The Atlanta Falcons have frustrated their fans with a safe approach to personnel management in recent years. After the Michael Vick debacle, can you really blame them? But we're now nearly a decade removed from those shenanigans - it's time to love again.
To be fair, the Falcons aren't the Baltimore Ravens (i.e., a team that's willing to cut a player only accused of criminal wrongdoing). In fact, the Falcons have overlooked some relatively innocuous misdeeds in recent years: Jonathan Babineaux's weed arrest in 2009, Roddy White's 2014 arrest after his failure to appear in a window tint-related traffic case, John Abraham's obstructing arrest in 2012. That doesn't, however, speak to player acquisition.
We may never really know what players the Falcons didn't engage in free agency or passed on in the draft because of "character concerns" during the Dimitroff era. Even so, their cautious approach isn't a secret. So with many draft pundits proclaiming the fall of Randy Gregory's draft stock following his positive drug test (marijuana) at the combine, one might think the Falcons would pass on the kid. Well think again, Falcons fans. Per NFL.com's Chase Goodbread, given the opportunity to draft the dynamic pass rusher, the Falcons won't shy away from Gregory.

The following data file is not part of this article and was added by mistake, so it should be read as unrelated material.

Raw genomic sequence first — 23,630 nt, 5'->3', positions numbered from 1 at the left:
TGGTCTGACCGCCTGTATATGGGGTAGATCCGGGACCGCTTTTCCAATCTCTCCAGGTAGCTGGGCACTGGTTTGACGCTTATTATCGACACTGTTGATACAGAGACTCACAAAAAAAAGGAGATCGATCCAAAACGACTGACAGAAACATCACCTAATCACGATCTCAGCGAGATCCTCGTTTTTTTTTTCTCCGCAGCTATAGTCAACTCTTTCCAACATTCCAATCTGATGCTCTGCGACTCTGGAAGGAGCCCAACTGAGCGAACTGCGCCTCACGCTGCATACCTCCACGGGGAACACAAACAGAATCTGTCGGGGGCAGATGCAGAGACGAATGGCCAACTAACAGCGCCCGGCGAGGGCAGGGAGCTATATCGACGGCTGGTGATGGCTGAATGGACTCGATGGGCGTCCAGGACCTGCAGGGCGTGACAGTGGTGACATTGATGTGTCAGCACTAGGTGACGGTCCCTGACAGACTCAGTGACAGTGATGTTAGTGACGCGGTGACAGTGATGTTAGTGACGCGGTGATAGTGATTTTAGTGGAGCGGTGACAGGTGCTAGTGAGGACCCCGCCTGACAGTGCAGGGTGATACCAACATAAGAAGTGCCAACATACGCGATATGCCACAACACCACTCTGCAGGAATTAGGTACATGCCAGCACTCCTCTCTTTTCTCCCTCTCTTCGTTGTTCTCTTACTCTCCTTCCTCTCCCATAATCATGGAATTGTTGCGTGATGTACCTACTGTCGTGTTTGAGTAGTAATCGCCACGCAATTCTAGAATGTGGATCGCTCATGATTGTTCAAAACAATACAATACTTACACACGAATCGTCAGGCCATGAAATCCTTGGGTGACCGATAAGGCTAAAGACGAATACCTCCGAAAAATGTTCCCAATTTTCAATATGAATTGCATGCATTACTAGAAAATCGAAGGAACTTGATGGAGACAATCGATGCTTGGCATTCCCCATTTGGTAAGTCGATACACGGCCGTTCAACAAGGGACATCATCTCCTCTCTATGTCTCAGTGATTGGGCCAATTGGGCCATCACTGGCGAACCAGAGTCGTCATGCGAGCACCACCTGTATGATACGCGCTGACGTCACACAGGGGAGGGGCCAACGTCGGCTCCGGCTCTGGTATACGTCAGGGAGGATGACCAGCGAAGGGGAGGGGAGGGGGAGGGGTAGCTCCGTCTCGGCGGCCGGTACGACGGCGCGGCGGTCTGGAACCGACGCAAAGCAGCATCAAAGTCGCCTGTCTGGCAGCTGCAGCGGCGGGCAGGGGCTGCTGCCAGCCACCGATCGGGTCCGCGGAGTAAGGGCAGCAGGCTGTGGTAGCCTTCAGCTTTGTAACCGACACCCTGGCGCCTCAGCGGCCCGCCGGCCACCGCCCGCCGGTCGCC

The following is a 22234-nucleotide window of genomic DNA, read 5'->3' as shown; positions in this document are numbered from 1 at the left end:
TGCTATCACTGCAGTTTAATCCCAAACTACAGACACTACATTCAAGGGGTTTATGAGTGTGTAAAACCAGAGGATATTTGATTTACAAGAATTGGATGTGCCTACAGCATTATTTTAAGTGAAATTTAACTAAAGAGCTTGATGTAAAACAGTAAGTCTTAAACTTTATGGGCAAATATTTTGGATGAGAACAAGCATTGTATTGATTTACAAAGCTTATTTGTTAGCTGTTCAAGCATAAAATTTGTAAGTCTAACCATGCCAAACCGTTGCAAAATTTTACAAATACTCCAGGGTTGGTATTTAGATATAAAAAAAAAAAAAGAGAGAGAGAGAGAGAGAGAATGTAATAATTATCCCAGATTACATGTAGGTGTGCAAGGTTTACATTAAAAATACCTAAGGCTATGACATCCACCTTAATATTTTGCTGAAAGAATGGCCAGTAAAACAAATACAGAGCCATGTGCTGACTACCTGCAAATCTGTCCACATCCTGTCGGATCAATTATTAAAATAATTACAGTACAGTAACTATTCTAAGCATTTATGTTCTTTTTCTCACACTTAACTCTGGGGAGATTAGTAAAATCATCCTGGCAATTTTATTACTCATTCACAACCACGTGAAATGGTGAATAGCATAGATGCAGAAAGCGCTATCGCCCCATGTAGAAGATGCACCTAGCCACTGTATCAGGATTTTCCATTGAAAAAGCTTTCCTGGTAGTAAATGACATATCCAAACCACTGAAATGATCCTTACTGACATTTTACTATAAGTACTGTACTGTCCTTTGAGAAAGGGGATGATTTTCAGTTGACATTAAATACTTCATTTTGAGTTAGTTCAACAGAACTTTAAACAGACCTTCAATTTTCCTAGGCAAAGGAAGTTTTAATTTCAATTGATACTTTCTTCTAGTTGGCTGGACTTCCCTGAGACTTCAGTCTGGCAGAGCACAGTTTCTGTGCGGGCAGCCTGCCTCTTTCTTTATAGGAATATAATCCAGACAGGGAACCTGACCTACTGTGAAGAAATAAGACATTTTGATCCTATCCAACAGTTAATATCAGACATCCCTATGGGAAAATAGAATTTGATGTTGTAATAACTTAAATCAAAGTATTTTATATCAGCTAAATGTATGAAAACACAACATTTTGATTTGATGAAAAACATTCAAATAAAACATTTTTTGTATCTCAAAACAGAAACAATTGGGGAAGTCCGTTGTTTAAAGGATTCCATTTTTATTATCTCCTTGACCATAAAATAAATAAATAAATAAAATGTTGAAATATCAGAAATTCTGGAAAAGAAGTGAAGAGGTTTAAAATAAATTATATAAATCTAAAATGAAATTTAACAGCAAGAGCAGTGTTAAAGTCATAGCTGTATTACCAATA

"Keep an eye on No. 8, the Atlanta Falcons," Rapoport said on NFL Network's "Path to the Draft." "Not only do they need edge rushers, but there's been a little bit of a directive from owner Arthur Blank to take edgier players and not be scared by some of these issues. Dan Quinn, the new head coach coming from Seattle, can handle some of these issues in this culture."
A directive, eh? I like the sound of that. Good for Mr. Blank.
I really don't care if Randy Gregory smokes weed in his free time. Heck, if he and Matt Ryan want to get together, bust out a party-size bag of Flaming Hot Cheetos, and watch the Led Zeppelin-infused version of The Wizard of Oz , that's fine by me. What you do on off days in the privacy of your own home is not my concern. In short, if you're putting in the work, and it's translating to the field, then I'm good.
Your thoughts about the Falcons' potentially revised approach to personnel management?